How does the behaviour of a strong acid in water compare to that of a weak acid when both are dissolved in water?

1 Answer
Jan 6, 2017

Answer:

Consider the solution behaviour of an acid, in water.........

Explanation:

In water we know that the following equilbrium operates, the autoprotolysis of water:

#2H_2O(l)rightleftharpoonsH_3O^+ + ""^(-)OH#

Where, #K_(eq)=K_w=[H_3O^+][HO^-]=10^(-14)# at #298*K#

An acid is conceived to protonate the solvent, here the water, to form the hydronium ion, #H_3O^+#, the so-called characteristic cation of the solvent. This is an ionization reaction by definition:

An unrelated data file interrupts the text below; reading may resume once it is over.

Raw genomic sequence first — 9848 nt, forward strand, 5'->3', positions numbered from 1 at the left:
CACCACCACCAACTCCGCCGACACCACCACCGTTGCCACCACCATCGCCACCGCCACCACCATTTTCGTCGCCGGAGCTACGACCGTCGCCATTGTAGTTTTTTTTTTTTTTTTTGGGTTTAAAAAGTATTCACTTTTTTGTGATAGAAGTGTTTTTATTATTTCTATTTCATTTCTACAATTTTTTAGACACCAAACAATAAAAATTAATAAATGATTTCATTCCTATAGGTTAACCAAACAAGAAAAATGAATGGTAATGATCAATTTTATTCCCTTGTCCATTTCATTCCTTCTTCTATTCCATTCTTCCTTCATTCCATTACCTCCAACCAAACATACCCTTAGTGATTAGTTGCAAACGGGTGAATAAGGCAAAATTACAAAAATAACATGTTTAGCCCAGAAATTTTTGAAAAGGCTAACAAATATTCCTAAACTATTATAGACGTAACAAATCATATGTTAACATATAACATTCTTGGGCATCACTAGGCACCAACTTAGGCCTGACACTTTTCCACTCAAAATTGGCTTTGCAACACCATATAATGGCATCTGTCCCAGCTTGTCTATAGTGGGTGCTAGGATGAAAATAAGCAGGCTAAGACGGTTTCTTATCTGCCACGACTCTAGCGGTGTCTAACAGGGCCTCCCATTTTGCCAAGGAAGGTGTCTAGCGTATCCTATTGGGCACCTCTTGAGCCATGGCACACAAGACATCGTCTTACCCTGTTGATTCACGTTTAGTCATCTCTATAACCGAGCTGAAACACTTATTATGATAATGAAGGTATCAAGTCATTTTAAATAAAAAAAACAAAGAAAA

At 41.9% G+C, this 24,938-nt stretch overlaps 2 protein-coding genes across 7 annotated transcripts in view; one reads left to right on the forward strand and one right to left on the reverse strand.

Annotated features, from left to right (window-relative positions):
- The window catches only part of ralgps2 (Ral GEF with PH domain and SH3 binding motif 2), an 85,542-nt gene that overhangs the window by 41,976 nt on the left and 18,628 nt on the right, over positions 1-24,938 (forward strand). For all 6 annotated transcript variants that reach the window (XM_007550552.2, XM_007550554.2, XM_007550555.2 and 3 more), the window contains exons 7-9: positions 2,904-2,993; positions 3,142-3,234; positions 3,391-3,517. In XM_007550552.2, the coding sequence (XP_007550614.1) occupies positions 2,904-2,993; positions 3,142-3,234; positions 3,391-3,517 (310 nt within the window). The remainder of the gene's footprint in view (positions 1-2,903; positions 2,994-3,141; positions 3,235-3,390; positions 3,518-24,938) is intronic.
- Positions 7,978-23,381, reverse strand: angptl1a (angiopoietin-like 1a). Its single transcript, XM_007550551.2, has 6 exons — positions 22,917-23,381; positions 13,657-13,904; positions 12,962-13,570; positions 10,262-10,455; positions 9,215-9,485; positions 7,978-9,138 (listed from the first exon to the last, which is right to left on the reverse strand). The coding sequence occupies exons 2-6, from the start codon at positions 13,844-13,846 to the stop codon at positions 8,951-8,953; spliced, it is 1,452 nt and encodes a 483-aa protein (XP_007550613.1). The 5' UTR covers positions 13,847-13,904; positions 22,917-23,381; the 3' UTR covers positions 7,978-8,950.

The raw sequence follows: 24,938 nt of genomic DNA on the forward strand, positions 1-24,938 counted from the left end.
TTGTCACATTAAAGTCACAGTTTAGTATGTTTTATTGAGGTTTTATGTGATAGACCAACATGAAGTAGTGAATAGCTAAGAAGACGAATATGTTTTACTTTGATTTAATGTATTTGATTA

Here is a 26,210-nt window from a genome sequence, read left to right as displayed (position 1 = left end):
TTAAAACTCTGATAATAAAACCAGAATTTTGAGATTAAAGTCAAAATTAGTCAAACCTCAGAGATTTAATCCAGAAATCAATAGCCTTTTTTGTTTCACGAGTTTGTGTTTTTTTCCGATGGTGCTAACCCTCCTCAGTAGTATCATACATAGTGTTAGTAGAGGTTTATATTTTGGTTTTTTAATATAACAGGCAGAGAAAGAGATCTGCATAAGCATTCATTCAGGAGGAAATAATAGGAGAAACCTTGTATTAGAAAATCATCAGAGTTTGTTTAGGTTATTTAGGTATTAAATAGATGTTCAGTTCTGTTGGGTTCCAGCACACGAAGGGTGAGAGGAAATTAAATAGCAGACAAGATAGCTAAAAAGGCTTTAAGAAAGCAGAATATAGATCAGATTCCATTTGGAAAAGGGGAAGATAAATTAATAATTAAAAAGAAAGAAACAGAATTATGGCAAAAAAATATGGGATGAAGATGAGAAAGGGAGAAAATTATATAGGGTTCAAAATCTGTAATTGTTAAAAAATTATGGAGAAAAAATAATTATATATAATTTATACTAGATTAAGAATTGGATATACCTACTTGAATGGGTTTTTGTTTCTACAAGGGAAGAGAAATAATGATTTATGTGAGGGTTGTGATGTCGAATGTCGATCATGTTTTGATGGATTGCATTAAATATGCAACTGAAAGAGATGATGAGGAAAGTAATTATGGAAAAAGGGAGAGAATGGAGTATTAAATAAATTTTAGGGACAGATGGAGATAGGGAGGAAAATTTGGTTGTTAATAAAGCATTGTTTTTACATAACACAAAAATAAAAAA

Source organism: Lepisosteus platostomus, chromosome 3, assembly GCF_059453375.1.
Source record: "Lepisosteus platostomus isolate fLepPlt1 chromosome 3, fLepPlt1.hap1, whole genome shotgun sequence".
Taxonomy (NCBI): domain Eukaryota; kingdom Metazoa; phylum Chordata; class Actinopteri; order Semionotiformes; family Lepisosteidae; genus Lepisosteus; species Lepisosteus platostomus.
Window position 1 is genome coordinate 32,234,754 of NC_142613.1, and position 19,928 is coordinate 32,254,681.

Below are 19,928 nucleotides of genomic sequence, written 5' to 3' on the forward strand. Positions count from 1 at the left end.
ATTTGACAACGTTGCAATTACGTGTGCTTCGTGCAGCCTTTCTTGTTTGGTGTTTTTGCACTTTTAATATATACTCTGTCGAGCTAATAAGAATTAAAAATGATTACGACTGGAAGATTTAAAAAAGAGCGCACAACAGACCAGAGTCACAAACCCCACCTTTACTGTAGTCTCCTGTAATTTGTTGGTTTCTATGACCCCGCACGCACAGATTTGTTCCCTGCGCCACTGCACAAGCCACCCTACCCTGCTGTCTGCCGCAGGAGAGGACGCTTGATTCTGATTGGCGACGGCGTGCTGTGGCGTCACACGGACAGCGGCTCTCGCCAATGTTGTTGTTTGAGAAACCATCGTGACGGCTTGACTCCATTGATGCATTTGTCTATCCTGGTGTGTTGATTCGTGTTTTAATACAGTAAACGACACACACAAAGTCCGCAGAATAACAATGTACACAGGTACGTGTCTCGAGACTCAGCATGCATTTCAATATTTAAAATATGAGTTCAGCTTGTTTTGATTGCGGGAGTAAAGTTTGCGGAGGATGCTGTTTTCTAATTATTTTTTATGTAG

#HA(aq) +H_2O(l) rightleftharpoons H_3O^+ + A^-#

This is an equilibrium reaction, which might be small (i.e. lie on the reactants side), or might be large (lie towards the products), and as with any equilibrium, we may measure its extent by #K_(eq),# #"the so-called equilibrium constant:"#

#K_(eq) = ([H_3O^+][A^-])/([HA])#

And again, large values of #K_(eq)# means that the product side is favoured, and small values mean that the reactant side is favoured.

And likewise, a #"strong acid"# is an acid which largely ionizes in solution, one for whom #K_"eq"# is large, and for which say a #1*mol*L^-1# in #HA# is stoichiometric in #H_3O^+# and #A^-#.

And the moral, a strong acid is an acid that almost completely undergoes this ionization reaction in water, and yet this behaviour is still governed by #K_w#. Examples of strong acids include #HX (X=Cl, Br, I, !=F), H_2SO_4, HClO_4, HNO_3#.